On October 3, 2002, a young state senator gave an impassioned speech at an anti-war rally in the face of interventionist musings by the Bush White House. Two weeks later, the United States House of Representatives passed the Iraq Resolution, a move that began one of the longest military blunders since the Vietnam War. On the bright side, the political gods smile favourably on the few who challenge such neoconservative attempts at nation building. The state senator, Barack Obama, went on to win his 2004 Senate race and gain edtraction in the 2008-election cycle.
It is doubtful that Obama would be where he is today had he championed a campaign that shed inconceivable amounts of blood and treasure. His election brought a collective sigh of relief to the global community—not only because we fell in love with his words, but also because we believed he would stand for a foreign policy in which facts and reason would triumph over passion and greed.
Thirty-two years before the great orator condemned the invasion, a young Alawite general came to power in Sunni-dominated Syria through a bloodless coup. Hafez al-Assad began a 30-year rule that oversaw massive economic growth, the establishment of a neutral foreign policy, and the empowerment of women and children through secularism and public education. However, his regime would be stained by a single, brutal event: the Hama massacre. In 1982, a siege on an Islamist stronghold saw Assad’s air force kill 20,000 militants and civilians. This tragedy is not disputed, but the western media typically neglects to mention what led to it. From 1976 to 1982, Syria experienced an Islamic uprising led by the Muslim Brotherhood, in which civilians, government officials, and, most notably, schools for girls, were targeted by suicide bombings and assassinations. The horror of this insurgency, amidst Assad’s attempt to build a modern Arab state, terrified secularists, liberals, women, and religious minorities, the same groups who today fear what a rebel victory could bring.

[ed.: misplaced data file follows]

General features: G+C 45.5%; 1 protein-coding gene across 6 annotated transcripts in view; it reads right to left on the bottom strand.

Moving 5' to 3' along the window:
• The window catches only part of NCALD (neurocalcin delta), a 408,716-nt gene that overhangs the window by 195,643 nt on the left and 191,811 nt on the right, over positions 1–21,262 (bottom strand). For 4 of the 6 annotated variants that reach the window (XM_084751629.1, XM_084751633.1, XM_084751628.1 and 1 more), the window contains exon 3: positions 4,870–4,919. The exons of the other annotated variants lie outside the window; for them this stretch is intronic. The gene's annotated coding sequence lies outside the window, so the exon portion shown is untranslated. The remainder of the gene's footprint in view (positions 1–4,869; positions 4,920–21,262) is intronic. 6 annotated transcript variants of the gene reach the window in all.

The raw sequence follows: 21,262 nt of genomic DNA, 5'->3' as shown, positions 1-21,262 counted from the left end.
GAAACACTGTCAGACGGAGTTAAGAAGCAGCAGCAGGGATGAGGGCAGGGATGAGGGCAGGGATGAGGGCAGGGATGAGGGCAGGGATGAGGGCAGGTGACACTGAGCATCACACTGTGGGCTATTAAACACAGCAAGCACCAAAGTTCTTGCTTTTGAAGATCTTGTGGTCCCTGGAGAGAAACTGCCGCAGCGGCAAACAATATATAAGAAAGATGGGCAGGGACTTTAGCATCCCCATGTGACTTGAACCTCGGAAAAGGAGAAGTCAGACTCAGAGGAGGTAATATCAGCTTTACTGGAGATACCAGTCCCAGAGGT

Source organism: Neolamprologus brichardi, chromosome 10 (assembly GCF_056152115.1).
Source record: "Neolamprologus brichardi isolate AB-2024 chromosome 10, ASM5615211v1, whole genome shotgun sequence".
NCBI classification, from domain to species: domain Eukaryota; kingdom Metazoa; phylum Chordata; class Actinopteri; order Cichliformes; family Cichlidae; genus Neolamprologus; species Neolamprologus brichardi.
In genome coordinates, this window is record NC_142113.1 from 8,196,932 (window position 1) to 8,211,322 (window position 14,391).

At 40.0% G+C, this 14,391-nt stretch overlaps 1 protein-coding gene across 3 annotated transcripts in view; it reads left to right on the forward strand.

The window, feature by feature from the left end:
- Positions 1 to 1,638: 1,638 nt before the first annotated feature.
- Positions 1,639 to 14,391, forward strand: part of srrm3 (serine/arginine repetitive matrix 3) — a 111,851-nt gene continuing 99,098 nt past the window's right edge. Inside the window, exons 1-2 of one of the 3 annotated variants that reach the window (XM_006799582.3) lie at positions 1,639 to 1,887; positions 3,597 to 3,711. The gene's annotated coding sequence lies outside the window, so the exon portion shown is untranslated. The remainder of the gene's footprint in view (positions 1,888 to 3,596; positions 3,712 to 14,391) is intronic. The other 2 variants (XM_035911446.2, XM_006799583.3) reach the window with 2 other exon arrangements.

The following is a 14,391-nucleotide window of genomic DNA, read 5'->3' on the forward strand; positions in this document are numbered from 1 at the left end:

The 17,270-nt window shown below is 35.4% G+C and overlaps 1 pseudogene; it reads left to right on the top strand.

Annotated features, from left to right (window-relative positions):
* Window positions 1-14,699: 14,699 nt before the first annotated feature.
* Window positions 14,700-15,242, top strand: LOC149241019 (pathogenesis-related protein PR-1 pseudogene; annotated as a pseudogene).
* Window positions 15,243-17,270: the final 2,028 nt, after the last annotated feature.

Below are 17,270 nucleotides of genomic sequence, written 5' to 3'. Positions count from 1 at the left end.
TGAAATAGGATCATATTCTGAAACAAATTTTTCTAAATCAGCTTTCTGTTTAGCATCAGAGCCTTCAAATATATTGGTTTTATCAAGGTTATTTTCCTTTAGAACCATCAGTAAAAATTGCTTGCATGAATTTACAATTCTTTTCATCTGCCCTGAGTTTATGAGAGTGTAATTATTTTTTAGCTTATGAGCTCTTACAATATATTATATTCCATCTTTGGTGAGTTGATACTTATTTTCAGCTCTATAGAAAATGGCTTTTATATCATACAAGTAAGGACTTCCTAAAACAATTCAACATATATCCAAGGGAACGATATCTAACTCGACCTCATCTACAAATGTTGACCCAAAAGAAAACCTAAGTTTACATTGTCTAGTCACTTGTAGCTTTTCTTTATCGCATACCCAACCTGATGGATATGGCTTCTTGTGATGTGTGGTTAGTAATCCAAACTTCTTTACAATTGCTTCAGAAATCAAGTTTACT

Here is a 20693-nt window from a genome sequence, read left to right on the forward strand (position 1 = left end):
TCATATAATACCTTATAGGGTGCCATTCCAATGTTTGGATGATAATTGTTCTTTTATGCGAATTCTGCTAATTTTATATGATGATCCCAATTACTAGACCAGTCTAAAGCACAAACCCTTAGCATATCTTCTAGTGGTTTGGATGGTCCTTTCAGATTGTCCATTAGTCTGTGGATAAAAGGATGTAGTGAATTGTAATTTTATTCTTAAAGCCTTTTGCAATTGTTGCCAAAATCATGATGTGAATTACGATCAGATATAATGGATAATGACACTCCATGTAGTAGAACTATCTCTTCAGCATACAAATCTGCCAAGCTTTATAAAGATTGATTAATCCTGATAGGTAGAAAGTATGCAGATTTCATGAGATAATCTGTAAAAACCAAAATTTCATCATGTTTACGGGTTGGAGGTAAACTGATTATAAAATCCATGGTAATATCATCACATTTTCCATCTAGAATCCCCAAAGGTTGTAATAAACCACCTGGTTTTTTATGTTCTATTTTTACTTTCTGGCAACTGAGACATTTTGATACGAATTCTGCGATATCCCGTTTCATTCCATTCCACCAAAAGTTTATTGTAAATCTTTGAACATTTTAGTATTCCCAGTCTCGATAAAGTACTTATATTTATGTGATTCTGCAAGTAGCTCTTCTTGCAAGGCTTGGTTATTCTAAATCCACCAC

That state senator is a different person today. Now president, Obama has advocated launching a “tactical strike” on yet another Arab nation, an incursion that will likely cost billions, devastate an already-crippled state, and provide Islamist rebel groups favourable conditions necessary to massacre countless Alawite, Christian, and Shi’ite Syrians. Clearly, Bashar al-Assad fails to meet the western standard of statesmanship. However, the current media image of him ignores the bigger picture. The regime he inherited in 2000 was one of the most progressive in the Arab world, and Bashar al-Assad liberalized Syria’s economy and press to an extent unthinkable under Hafez, while simultaneously welcoming back and liberating thousands of Syrian exiles and political prisoners. Although he has been merciless in preserving the nation that his father built, it is inconceivable to think that a sharia state would be a suitable alternative to the modern society that still endures in the Fertile Crescent today.
It is laudable that the Obama administration is now taking a step back from its earlier threats of military action. It appears that Secretary Kerry, who once was on good terms with the Syrian dictator, has been leashed following brash statements which wildly oversimplified the situation. If he is any student of history, specifically the fates of American leaders who intervened in internal foreign conflicts, the president would leave Syria alone.